The glass ceiling is a well-documented form of institutionalized discrimination against women and minorities that identifies invisible barriers in professional contexts that interferes with their ability to achieve the highest status within their respective professions. The term originated in an article in the Wall Street Journal in the 1980s, and unfortunately, evidence of its persistence continues to the present day.

In this case, the dearth of women in political positions of power and influence perhaps best encapsulates the catastrophic consequences that can come from the glass ceiling. While optimists may point out that there is greater representation of women in Congress today than at any other time in American history, nonetheless the numbers identify that only 19% of Congress is made up of women, reflecting both the Senate and the House of Representatives. This number is far less representative of parity than what is happening in other nations across the globe, including ones less known for their Democracy than ours. Moreover, it hasn’t considerably moved over a number of election cycles, suggesting that it may take a long time for the ratio to represent greater representation within government.

This is what government looks like when one race and sex dominates the ranks: an all-white male panel being convened to decide the fate of health care for the nation, and deciding that of all the extraneous parts of a health care plan, maternity services are one of them. I mean, come on ladies, we were born to become barefoot and pregnant, do we really need the pesky costs that come with actually seeking prenatal care and other health services as we prepare to bring new life into the world? I mean, sure, when it comes to terminating pregnancies (and by the way, this health care plan would also gut coverage for contraceptives—so don’t have an unexpected or unwanted pregnancy but also don’t expect to be given affordable access to birth control measures), male politicians are all for regulations and interventions, but when it comes to a regular, run of the mill pregnancy, we should be able to endure, right?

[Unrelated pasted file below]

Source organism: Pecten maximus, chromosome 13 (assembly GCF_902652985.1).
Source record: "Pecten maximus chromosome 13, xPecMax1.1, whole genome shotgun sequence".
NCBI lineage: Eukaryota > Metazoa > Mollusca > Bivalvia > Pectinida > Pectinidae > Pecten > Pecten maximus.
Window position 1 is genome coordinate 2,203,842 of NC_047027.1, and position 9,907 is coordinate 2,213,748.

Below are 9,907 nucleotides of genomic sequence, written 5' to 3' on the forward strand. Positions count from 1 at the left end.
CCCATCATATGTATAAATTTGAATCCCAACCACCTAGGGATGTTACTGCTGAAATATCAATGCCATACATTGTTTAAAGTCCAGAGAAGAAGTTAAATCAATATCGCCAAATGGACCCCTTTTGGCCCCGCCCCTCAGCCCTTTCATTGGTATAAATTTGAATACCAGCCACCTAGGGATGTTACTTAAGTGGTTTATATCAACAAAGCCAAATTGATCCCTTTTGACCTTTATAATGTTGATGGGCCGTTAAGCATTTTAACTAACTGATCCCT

As Senator Gillibrand was interviewed regarding the all-male panel by the women on the View, she reflected, “Women have a lot to lose. We were really discriminated against by health care companies without Obamacare. We were charged more, being a mom was considered a pre-existing condition for some people” (as quoted by Jerkovich, 2017, para 6). She went on to declare that, “it is offensive and it’s troubling that there are no women” included in the decision-making process (Jerkovich, 2017, para 7). Similarly, Nancy Pelosi, House Minority Leader, reportedly has remarked in the past regarding GOP efforts to overhaul the Affordable Health Care act that it would, “make being a women a pre-existing condition” (as quoted by Terkel, 2017, para 8).

The push for more women and minorities being in politics is not merely for aesthetics, there are high stakes that come with a lack of heterogeneity in representation of our governance. Indeed, as Human Rights Watch reports, “Women’s political participation and leadership are necessary for democracy to function most effectively” (“Why women in politics matter,” 2011, para 7). The two most critical reasons for a more representative government are that when the government is more representative of the greater society, it is more likely to yield stable policy, and that secondly—as is the case right now—without a mixed gender administration, concerns of women in particular are more likely to be disproportionately dismissed, ignored, or rejected.

The GOP attempt to overhaul the present health care system includes a form of institutionalized sexism where the needs of women are being dismissed and marginalized, and the consequences will be catastrophic, not only for women, but for our nation as a whole.

Copyright Azadeh Aalai 2017

Pixabay/OpenRoadPR
Source: Pixabay/OpenRoadPR

References

Jerkovich, K. (2017, May 8). ‘The View’ is Not Pleased No Women Are Working on Healthcare Bill. The Daily Caller: Entertainment. Retrieved on May 12, 2017 from: http://dailycaller.com/2017/05/08/the-view-is-not-pleased-no-women-are-working-on-healthcare-bill/

Terkel, A. (2017, March 23). Room Full of Men Decide Fate of Women’s Health Care. HuffPost: Politics. Retrieved on May 12, 2017 from: http://www.huffingtonpost.com/entry/room-men-maternity-coverage_us_58d416e6e4b02d33b749b713

Why women in politics matter (2011, June 24). Human Rights Watch. Retrieved on May 12, 2017 from: https://www.hrw.org/news/2011/06/24/why-women-politics-matter

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